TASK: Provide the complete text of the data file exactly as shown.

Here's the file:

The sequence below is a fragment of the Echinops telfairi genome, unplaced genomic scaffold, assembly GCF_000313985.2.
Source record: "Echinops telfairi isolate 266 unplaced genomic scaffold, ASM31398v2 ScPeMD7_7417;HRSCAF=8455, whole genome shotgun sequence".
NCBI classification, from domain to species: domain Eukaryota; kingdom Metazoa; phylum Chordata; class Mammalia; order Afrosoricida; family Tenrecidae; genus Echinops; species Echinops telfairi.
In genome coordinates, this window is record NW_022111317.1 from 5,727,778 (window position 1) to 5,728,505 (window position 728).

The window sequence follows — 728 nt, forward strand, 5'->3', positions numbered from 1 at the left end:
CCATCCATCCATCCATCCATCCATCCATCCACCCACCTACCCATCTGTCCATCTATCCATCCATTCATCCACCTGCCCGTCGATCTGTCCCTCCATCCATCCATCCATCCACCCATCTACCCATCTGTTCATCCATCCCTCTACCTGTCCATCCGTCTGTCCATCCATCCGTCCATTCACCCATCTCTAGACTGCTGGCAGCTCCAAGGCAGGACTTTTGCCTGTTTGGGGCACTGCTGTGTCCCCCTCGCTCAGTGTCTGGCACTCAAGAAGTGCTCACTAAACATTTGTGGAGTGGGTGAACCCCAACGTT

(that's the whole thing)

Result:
The sequence below is a fragment of the Echinops telfairi genome, unplaced genomic scaffold, assembly GCF_000313985.2.
Source record: "Echinops telfairi isolate 266 unplaced genomic scaffold, ASM31398v2 ScPeMD7_7417;HRSCAF=8455, whole genome shotgun sequence".
NCBI classification, from domain to species: domain Eukaryota; kingdom Metazoa; phylum Chordata; class Mammalia; order Afrosoricida; family Tenrecidae; genus Echinops; species Echinops telfairi.
In genome coordinates, this window is record NW_022111317.1 from 5,727,778 (window position 1) to 5,728,505 (window position 728).

The window sequence follows — 728 nt, forward strand, 5'->3', positions numbered from 1 at the left end:
CCATCCATCCATCCATCCATCCATCCATCCACCCACCTACCCATCTGTCCATCTATCCATCCATTCATCCACCTGCCCGTCGATCTGTCCCTCCATCCATCCATCCATCCACCCATCTACCCATCTGTTCATCCATCCCTCTACCTGTCCATCCGTCTGTCCATCCATCCGTCCATTCACCCATCTCTAGACTGCTGGCAGCTCCAAGGCAGGACTTTTGCCTGTTTGGGGCACTGCTGTGTCCCCCTCGCTCAGTGTCTGGCACTCAAGAAGTGCTCACTAAACATTTGTGGAGTGGGTGAACCCCAACGTT